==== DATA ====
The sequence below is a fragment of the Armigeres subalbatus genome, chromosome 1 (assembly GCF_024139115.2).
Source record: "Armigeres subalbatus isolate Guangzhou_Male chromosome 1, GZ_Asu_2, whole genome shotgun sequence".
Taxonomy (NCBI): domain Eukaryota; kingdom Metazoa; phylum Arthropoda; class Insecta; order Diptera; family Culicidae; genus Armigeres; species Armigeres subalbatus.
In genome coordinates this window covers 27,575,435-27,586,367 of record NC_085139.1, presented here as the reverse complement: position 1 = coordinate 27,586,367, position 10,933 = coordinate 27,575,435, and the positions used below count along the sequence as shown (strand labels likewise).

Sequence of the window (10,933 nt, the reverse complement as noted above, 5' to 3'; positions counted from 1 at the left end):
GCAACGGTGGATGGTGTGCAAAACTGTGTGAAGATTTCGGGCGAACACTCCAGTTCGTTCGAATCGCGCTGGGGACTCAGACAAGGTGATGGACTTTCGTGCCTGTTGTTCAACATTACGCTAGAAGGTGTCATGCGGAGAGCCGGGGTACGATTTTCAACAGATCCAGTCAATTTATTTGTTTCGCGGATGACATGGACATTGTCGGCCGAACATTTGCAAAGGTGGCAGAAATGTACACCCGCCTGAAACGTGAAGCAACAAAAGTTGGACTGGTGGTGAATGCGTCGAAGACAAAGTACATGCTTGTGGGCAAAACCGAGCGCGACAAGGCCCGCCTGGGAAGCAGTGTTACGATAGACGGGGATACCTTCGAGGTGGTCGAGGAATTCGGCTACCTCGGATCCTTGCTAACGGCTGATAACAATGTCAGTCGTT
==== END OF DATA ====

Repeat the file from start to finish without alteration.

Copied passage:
The sequence below is a fragment of the Armigeres subalbatus genome, chromosome 1 (assembly GCF_024139115.2).
Source record: "Armigeres subalbatus isolate Guangzhou_Male chromosome 1, GZ_Asu_2, whole genome shotgun sequence".
Taxonomy (NCBI): domain Eukaryota; kingdom Metazoa; phylum Arthropoda; class Insecta; order Diptera; family Culicidae; genus Armigeres; species Armigeres subalbatus.
In genome coordinates this window covers 27,575,435-27,586,367 of record NC_085139.1, presented here as the reverse complement: position 1 = coordinate 27,586,367, position 10,933 = coordinate 27,575,435, and the positions used below count along the sequence as shown (strand labels likewise).

Sequence of the window (10,933 nt, the reverse complement as noted above, 5' to 3'; positions counted from 1 at the left end):
GCAACGGTGGATGGTGTGCAAAACTGTGTGAAGATTTCGGGCGAACACTCCAGTTCGTTCGAATCGCGCTGGGGACTCAGACAAGGTGATGGACTTTCGTGCCTGTTGTTCAACATTACGCTAGAAGGTGTCATGCGGAGAGCCGGGGTACGATTTTCAACAGATCCAGTCAATTTATTTGTTTCGCGGATGACATGGACATTGTCGGCCGAACATTTGCAAAGGTGGCAGAAATGTACACCCGCCTGAAACGTGAAGCAACAAAAGTTGGACTGGTGGTGAATGCGTCGAAGACAAAGTACATGCTTGTGGGCAAAACCGAGCGCGACAAGGCCCGCCTGGGAAGCAGTGTTACGATAGACGGGGATACCTTCGAGGTGGTCGAGGAATTCGGCTACCTCGGATCCTTGCTAACGGCTGATAACAATGTCAGTCGTT